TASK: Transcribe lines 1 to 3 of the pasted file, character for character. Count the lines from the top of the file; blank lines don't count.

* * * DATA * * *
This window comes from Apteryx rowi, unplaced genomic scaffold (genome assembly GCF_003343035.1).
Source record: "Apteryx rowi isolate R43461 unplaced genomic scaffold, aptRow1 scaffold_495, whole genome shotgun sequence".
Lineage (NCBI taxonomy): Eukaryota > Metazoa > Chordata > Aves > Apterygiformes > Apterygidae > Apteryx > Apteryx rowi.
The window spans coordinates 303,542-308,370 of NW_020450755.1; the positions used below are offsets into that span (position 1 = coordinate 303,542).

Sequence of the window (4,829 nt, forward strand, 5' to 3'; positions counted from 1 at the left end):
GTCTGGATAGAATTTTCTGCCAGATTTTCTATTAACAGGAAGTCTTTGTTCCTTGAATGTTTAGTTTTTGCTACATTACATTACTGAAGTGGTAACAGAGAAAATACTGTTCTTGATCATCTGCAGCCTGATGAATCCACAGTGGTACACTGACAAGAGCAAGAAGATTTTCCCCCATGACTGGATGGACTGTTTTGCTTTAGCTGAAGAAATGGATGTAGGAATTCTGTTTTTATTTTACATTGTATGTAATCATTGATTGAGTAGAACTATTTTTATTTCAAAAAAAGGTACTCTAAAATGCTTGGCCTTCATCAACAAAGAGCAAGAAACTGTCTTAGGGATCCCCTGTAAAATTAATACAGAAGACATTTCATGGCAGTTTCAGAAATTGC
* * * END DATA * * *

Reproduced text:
This window comes from Apteryx rowi, unplaced genomic scaffold (genome assembly GCF_003343035.1).
Source record: "Apteryx rowi isolate R43461 unplaced genomic scaffold, aptRow1 scaffold_495, whole genome shotgun sequence".
Lineage (NCBI taxonomy): Eukaryota > Metazoa > Chordata > Aves > Apterygiformes > Apterygidae > Apteryx > Apteryx rowi.